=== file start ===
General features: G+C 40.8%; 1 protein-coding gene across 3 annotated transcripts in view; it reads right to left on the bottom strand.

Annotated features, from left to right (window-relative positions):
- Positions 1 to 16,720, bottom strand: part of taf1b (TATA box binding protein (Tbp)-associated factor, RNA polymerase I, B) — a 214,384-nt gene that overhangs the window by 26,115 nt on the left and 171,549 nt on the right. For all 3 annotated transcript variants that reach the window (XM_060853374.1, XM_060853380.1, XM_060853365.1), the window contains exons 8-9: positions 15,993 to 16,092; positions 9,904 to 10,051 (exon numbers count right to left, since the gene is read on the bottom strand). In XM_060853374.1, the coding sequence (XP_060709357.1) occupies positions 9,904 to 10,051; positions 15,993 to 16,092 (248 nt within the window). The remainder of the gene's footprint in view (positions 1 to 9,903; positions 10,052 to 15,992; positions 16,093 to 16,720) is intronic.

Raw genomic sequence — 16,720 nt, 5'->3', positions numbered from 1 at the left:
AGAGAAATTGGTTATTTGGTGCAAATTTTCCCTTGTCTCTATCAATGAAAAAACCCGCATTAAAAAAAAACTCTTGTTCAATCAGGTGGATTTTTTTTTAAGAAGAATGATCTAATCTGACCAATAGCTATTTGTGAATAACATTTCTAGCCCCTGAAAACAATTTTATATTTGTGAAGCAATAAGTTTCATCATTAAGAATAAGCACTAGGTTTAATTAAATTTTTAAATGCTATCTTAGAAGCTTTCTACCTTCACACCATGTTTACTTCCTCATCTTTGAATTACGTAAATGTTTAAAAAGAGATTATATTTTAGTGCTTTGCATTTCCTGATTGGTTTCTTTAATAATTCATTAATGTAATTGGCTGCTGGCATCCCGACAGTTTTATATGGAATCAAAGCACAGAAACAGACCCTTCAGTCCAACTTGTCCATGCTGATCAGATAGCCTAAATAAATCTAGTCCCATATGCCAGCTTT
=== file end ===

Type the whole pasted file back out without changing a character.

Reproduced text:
General features: G+C 40.8%; 1 protein-coding gene across 3 annotated transcripts in view; it reads right to left on the bottom strand.

Annotated features, from left to right (window-relative positions):
- Positions 1 to 16,720, bottom strand: part of taf1b (TATA box binding protein (Tbp)-associated factor, RNA polymerase I, B) — a 214,384-nt gene that overhangs the window by 26,115 nt on the left and 171,549 nt on the right. For all 3 annotated transcript variants that reach the window (XM_060853374.1, XM_060853380.1, XM_060853365.1), the window contains exons 8-9: positions 15,993 to 16,092; positions 9,904 to 10,051 (exon numbers count right to left, since the gene is read on the bottom strand). In XM_060853374.1, the coding sequence (XP_060709357.1) occupies positions 9,904 to 10,051; positions 15,993 to 16,092 (248 nt within the window). The remainder of the gene's footprint in view (positions 1 to 9,903; positions 10,052 to 15,992; positions 16,093 to 16,720) is intronic.

Raw genomic sequence — 16,720 nt, 5'->3', positions numbered from 1 at the left:
AGAGAAATTGGTTATTTGGTGCAAATTTTCCCTTGTCTCTATCAATGAAAAAACCCGCATTAAAAAAAAACTCTTGTTCAATCAGGTGGATTTTTTTTTAAGAAGAATGATCTAATCTGACCAATAGCTATTTGTGAATAACATTTCTAGCCCCTGAAAACAATTTTATATTTGTGAAGCAATAAGTTTCATCATTAAGAATAAGCACTAGGTTTAATTAAATTTTTAAATGCTATCTTAGAAGCTTTCTACCTTCACACCATGTTTACTTCCTCATCTTTGAATTACGTAAATGTTTAAAAAGAGATTATATTTTAGTGCTTTGCATTTCCTGATTGGTTTCTTTAATAATTCATTAATGTAATTGGCTGCTGGCATCCCGACAGTTTTATATGGAATCAAAGCACAGAAACAGACCCTTCAGTCCAACTTGTCCATGCTGATCAGATAGCCTAAATAAATCTAGTCCCATATGCCAGCTTT